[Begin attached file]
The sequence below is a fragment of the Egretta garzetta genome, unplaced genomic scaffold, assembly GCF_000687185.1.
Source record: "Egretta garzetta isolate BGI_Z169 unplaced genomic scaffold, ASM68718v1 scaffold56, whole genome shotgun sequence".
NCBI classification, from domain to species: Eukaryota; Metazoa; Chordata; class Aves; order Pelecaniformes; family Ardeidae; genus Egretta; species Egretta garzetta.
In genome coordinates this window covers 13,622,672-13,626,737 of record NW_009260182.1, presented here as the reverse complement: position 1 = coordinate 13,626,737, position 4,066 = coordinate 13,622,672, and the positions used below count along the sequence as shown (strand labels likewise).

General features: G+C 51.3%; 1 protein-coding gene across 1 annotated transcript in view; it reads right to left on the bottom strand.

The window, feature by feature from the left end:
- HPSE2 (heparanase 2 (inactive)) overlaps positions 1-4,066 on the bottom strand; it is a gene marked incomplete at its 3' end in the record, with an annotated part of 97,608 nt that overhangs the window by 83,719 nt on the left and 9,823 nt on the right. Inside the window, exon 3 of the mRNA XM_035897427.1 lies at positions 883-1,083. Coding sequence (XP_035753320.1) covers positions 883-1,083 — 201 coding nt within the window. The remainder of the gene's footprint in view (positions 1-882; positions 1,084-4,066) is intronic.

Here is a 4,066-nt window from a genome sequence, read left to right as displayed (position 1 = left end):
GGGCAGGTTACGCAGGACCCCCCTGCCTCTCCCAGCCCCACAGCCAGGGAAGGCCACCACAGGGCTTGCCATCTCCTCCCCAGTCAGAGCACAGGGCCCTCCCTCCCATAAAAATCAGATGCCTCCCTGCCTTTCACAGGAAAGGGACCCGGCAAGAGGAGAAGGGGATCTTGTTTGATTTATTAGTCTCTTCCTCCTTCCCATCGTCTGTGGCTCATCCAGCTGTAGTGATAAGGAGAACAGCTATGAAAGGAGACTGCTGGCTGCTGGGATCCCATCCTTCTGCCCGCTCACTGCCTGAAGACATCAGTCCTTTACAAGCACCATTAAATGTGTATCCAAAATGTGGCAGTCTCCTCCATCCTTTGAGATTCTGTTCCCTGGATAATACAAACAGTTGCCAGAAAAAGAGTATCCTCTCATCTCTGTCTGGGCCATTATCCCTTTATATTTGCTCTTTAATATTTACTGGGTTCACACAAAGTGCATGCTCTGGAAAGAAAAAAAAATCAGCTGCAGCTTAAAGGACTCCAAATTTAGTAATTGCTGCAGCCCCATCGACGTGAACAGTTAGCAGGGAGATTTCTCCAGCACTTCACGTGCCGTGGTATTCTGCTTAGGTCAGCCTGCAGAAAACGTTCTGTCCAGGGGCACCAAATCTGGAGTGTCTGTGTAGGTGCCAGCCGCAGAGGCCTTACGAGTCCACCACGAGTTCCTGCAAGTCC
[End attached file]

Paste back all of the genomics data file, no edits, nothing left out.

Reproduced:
The sequence below is a fragment of the Egretta garzetta genome, unplaced genomic scaffold, assembly GCF_000687185.1.
Source record: "Egretta garzetta isolate BGI_Z169 unplaced genomic scaffold, ASM68718v1 scaffold56, whole genome shotgun sequence".
NCBI classification, from domain to species: Eukaryota; Metazoa; Chordata; class Aves; order Pelecaniformes; family Ardeidae; genus Egretta; species Egretta garzetta.
In genome coordinates this window covers 13,622,672-13,626,737 of record NW_009260182.1, presented here as the reverse complement: position 1 = coordinate 13,626,737, position 4,066 = coordinate 13,622,672, and the positions used below count along the sequence as shown (strand labels likewise).

General features: G+C 51.3%; 1 protein-coding gene across 1 annotated transcript in view; it reads right to left on the bottom strand.

The window, feature by feature from the left end:
- HPSE2 (heparanase 2 (inactive)) overlaps positions 1-4,066 on the bottom strand; it is a gene marked incomplete at its 3' end in the record, with an annotated part of 97,608 nt that overhangs the window by 83,719 nt on the left and 9,823 nt on the right. Inside the window, exon 3 of the mRNA XM_035897427.1 lies at positions 883-1,083. Coding sequence (XP_035753320.1) covers positions 883-1,083 — 201 coding nt within the window. The remainder of the gene's footprint in view (positions 1-882; positions 1,084-4,066) is intronic.

Here is a 4,066-nt window from a genome sequence, read left to right as displayed (position 1 = left end):
GGGCAGGTTACGCAGGACCCCCCTGCCTCTCCCAGCCCCACAGCCAGGGAAGGCCACCACAGGGCTTGCCATCTCCTCCCCAGTCAGAGCACAGGGCCCTCCCTCCCATAAAAATCAGATGCCTCCCTGCCTTTCACAGGAAAGGGACCCGGCAAGAGGAGAAGGGGATCTTGTTTGATTTATTAGTCTCTTCCTCCTTCCCATCGTCTGTGGCTCATCCAGCTGTAGTGATAAGGAGAACAGCTATGAAAGGAGACTGCTGGCTGCTGGGATCCCATCCTTCTGCCCGCTCACTGCCTGAAGACATCAGTCCTTTACAAGCACCATTAAATGTGTATCCAAAATGTGGCAGTCTCCTCCATCCTTTGAGATTCTGTTCCCTGGATAATACAAACAGTTGCCAGAAAAAGAGTATCCTCTCATCTCTGTCTGGGCCATTATCCCTTTATATTTGCTCTTTAATATTTACTGGGTTCACACAAAGTGCATGCTCTGGAAAGAAAAAAAAATCAGCTGCAGCTTAAAGGACTCCAAATTTAGTAATTGCTGCAGCCCCATCGACGTGAACAGTTAGCAGGGAGATTTCTCCAGCACTTCACGTGCCGTGGTATTCTGCTTAGGTCAGCCTGCAGAAAACGTTCTGTCCAGGGGCACCAAATCTGGAGTGTCTGTGTAGGTGCCAGCCGCAGAGGCCTTACGAGTCCACCACGAGTTCCTGCAAGTCC